Lack of local cricketers a big shame

The win by the Port Lincoln First XI against Le Hunte at Centenary Oval last Sunday makes a mockery of the decision by Eyre Peninsula to not pick one Port Lincoln player in the squad that contested the recent country championships in Adelaide.

The selected side was flogged in its first three matches, and got out of gaol in the play-off for second last and last.

Some of the players selected deserved their places, but to not select some real quality players that play here, was an insult to the Port Lincoln association.

I have thought about approaching the PLCA to throw out a challenge to the EP side that was selected to play a fundraising match in Port Lincoln on the turf in the last weekend of March against a Port Lincoln First XI to raise money for the local CFS.

In another cricket matter, congratulations to Great Flinders for their Horgan Shield win.

Keep posted cricket fans, you have not heard the last on the first part of my letter, I intend to do some digging, with permission from the PLCA.

I have been connected to the local cricket scene for more than 40 years, and I have a pretty good idea about what makes a competitive cricket team.

The team that was selected was always going to be up against it. Teams such as Northern might play on poor grounds, but they can play.


Port Lincoln

Respect for our land and fires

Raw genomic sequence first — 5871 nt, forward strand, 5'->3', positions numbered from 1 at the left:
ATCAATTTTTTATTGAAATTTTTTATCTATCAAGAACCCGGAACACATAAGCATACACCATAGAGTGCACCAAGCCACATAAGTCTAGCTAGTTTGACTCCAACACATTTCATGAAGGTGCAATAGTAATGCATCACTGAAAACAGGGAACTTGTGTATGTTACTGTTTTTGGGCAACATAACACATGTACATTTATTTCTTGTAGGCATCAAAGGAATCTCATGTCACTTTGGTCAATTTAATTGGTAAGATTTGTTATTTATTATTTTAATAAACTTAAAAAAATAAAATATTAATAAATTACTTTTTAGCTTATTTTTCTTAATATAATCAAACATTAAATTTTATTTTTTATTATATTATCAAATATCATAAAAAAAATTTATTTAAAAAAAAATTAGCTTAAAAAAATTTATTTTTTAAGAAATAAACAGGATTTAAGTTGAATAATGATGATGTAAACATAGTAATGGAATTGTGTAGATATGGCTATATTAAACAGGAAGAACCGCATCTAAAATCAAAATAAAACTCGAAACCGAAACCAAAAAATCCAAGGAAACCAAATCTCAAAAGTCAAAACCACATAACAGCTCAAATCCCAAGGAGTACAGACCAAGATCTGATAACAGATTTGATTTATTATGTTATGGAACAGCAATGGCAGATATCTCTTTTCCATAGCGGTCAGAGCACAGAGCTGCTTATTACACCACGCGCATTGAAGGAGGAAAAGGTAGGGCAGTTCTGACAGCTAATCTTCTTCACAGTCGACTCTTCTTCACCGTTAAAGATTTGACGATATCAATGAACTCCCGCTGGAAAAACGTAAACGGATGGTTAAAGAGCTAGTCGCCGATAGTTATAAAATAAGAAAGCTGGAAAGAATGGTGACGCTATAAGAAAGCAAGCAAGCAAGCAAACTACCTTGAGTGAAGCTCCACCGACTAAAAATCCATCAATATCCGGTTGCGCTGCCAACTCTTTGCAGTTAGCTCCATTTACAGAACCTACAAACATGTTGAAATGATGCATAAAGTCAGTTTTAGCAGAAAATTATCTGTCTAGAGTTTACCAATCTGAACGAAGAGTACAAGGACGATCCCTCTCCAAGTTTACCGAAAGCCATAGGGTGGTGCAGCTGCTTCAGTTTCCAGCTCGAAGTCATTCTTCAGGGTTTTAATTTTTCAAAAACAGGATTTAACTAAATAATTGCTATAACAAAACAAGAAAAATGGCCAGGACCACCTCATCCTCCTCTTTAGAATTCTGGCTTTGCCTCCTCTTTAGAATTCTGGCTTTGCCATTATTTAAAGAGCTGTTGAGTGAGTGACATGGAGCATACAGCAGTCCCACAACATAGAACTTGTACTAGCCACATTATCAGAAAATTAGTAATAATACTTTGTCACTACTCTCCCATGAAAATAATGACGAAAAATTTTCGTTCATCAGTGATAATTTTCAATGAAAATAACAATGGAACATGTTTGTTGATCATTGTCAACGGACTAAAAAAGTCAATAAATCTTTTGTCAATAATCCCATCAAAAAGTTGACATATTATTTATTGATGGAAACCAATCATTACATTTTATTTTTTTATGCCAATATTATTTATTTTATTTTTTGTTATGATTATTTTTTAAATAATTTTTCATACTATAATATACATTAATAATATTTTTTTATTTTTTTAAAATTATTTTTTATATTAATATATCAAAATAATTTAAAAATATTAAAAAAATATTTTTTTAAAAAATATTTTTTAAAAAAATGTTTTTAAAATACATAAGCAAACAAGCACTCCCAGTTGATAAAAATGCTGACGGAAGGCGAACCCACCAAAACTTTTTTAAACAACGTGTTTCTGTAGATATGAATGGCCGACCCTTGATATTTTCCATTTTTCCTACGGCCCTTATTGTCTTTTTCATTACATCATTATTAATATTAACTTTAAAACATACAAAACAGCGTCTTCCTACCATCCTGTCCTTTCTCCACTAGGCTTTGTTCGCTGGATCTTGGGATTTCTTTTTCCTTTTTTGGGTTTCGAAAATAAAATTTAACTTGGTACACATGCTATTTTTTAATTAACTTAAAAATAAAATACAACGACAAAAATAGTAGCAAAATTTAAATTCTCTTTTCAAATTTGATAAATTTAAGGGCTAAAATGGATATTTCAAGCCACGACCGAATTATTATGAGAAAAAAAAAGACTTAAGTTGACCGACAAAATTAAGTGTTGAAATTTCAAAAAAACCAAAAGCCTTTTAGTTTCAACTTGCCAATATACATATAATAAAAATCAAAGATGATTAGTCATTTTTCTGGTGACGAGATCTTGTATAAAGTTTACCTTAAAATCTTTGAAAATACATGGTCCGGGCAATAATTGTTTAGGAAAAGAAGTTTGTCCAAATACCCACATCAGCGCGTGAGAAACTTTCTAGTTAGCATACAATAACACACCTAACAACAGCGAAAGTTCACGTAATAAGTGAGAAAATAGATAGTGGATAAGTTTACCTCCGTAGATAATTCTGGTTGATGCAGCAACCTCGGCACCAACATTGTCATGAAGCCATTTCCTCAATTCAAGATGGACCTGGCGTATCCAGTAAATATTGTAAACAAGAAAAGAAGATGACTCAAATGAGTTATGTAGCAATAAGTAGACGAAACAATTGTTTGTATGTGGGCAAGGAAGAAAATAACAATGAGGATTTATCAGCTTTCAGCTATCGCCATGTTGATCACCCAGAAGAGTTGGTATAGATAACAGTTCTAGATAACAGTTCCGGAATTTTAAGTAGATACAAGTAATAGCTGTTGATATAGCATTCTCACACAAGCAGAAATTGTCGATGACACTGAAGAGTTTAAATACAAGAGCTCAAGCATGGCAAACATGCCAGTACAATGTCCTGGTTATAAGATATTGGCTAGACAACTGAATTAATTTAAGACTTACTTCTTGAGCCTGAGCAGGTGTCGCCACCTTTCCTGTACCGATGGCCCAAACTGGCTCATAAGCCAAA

It is the end of Summer and many Australians feel emotionally depleted.

Vivid images of raging fires sweeping the land, of animals, people screaming and running, remain seared in their minds. Australia, a land that burns.

Experts willl debate the findings, the causes, the recommendations. After the 2009 bushfires, not all recommendations were implemented.

Already in New South Wales, seven farmers are taking the government to court for failing to apply firebreaks, adequate land clearing, neglecting to control overgrowth and stopping cattle grazing in national parks.

More farmers are complaining that the government stopped them acting in fire-prevention land clearing on their own properties.

In 2009, arson had already be found to be a relevant factor in the devastating bush fires.

Similarly in 2019, arson cannot be dismissed.

It is possible that as we see an increase violence in our society, where knives and cars are commonly used as weapons, fires have also replaced guns as favourite weapons.

Arsonists and firefighters are both the product of the same society, one a criminal the other a selfless hero.

The society itself is a human product.

These days, judges will praise an individual for caring, courageous behaviour, but often blame society for criminal behaviour, deflecting rersponsibility from the criminals.

This doesn't make sense - a criminal should be treated in the same way and take full responsibility for his or her behaviour.

Driving through Tulka and Port Lincoln, I saw children with picks and shovels clearing dead grass along the roads under their mothers' supervision.

These mums are teaching their children responsibility, healthy respect for our land and fires.

Everywhere, among the burnt land and ashes, green shoots and flowers are reaching out.

They will not be defeated. Life cannot be denied


Port Lincoln


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